I’m a lucky man! My dad (who went by “Robert” or “Bob” Kelly) taught me early on to love business.
“Business is like a game. There are some rules you should follow and it can also be a lot of fun!” – my Dad
Growing Up On Wall Street
Dad (pictured below) studied business at Columbia University in the 1950’s under the legendary securities analyst Benjamin Graham (who had taught another legend, Warren Buffett, just a few years earlier). Ben Graham’s nephew Richard Graham and his wife Susan helped my parents find the Manhattan apartment I was raised in.
Dad emphasized Graham & Buffett’s principles to me at an early age, including how important it is to:
- Communicate using “Plain English”
- Find businesses that are valued by “Mr. Market” at less than their intrinsic value (aka “book value”)
- Think long-term — -dad invested in some companies whose stock price didn’t change for 10 years (that was contrarian back in the ’80s and still is now!).
Dad illustrated one Buffett philosophy – “always meet the people you do business with face to face” — when I was 16 years old. He asked me to attend the shareholders meeting of McIntosh Laboratories, the Binghampton, NY-based maker of high-end electronic equipment used by bands such as the Grateful Dead and high-end audiophiles.
I was eager for this McIntosh roadtrip: a 3 and ½ hour drive for me and my new drivers license. The shareholders meeting was uneventful but through curiousity, and likely misdirection, I suddenly found myself sitting in on the McIntosh board meeting where I attempted to vote yay and nay on a few board matters before an elderly board member explained that my vote didn’t count.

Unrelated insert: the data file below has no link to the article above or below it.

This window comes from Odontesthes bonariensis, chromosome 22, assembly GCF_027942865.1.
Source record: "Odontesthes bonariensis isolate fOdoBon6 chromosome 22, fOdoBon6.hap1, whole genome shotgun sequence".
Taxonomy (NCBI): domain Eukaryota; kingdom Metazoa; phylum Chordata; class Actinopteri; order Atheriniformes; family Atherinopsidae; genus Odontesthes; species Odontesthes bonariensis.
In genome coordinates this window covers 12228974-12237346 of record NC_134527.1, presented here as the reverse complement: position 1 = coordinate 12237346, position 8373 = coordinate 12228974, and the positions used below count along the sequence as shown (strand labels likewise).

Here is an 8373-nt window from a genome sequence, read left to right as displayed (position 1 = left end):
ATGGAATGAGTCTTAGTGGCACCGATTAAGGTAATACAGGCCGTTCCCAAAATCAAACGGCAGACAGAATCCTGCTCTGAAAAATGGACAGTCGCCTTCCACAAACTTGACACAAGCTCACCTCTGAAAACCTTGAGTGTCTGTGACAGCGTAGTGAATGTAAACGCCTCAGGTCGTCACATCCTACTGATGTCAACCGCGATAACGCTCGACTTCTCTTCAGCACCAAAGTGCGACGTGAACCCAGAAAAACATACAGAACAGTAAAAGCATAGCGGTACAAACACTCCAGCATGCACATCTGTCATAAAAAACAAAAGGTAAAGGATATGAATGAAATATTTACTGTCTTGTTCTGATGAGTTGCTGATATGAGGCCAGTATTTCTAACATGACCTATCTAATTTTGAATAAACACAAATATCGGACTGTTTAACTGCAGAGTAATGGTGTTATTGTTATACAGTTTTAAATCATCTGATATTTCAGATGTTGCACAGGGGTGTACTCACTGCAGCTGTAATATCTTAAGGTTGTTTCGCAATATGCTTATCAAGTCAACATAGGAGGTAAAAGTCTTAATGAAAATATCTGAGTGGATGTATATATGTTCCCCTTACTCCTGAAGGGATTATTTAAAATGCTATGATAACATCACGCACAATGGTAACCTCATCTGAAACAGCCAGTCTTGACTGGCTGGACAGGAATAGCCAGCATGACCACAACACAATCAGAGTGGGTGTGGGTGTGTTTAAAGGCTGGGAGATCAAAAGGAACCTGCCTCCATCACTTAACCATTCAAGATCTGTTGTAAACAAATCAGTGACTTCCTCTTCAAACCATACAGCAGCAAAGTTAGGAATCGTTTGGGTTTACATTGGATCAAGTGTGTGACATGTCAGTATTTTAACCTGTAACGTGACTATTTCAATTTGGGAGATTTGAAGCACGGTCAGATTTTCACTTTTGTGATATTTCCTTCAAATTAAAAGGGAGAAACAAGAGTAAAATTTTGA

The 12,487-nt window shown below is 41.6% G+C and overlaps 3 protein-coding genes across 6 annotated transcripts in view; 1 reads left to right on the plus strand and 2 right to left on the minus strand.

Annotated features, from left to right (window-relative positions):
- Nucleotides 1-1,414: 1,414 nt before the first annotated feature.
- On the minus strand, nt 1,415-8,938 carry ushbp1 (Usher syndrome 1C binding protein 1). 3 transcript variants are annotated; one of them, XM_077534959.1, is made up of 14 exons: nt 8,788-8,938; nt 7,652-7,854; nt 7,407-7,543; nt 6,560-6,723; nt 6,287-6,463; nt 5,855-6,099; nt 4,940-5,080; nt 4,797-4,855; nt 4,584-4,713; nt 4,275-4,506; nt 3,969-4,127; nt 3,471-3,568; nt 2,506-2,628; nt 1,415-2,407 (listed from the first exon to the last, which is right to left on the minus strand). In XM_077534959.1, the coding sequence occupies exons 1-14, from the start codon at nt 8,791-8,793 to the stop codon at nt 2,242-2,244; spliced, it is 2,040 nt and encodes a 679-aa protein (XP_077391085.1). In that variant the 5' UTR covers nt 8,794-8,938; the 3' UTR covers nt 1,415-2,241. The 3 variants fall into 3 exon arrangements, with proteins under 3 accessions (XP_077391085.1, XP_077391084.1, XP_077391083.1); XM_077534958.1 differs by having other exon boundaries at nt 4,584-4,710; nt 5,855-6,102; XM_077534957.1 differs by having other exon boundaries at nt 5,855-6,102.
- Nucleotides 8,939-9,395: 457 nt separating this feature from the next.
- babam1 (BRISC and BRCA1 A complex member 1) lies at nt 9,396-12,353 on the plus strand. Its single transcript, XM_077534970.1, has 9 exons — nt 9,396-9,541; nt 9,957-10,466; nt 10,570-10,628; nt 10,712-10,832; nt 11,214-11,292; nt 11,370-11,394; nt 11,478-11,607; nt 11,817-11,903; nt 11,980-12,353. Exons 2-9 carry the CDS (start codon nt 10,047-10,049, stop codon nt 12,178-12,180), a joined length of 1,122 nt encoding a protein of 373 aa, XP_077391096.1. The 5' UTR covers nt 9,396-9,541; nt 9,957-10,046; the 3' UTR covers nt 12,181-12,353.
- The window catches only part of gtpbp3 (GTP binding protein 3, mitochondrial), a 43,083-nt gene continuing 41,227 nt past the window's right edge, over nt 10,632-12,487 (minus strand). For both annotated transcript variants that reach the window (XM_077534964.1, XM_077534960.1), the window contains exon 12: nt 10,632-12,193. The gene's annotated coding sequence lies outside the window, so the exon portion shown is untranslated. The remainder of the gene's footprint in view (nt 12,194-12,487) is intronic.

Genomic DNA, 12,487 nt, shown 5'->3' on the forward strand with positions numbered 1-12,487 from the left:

The teachings of Warren Buffett would later lead me to study Charlie Munger, Buffett’s close friend and business partner (and an amazing teacher!).
I loved business so much as a kid that by the time I graduated high school I was ready to work on Wall Street full time – dad’s colleague John “Wall Street” Walsh talked me into attending University instead: “Wall Street will always be here, kid,” he wisely told me.
My dad later died of pancreatic cancer (something I’d love to help cure in my lifetime!) on March 12th, 2000.
I attended University of Bridgeport (after a year at Green Mountain College). I was a horrible student back then (I’m better now!). But I did have some highlights in college:
- Writing a “Wall Street” column for Bridgeport’s Scribe newspaper.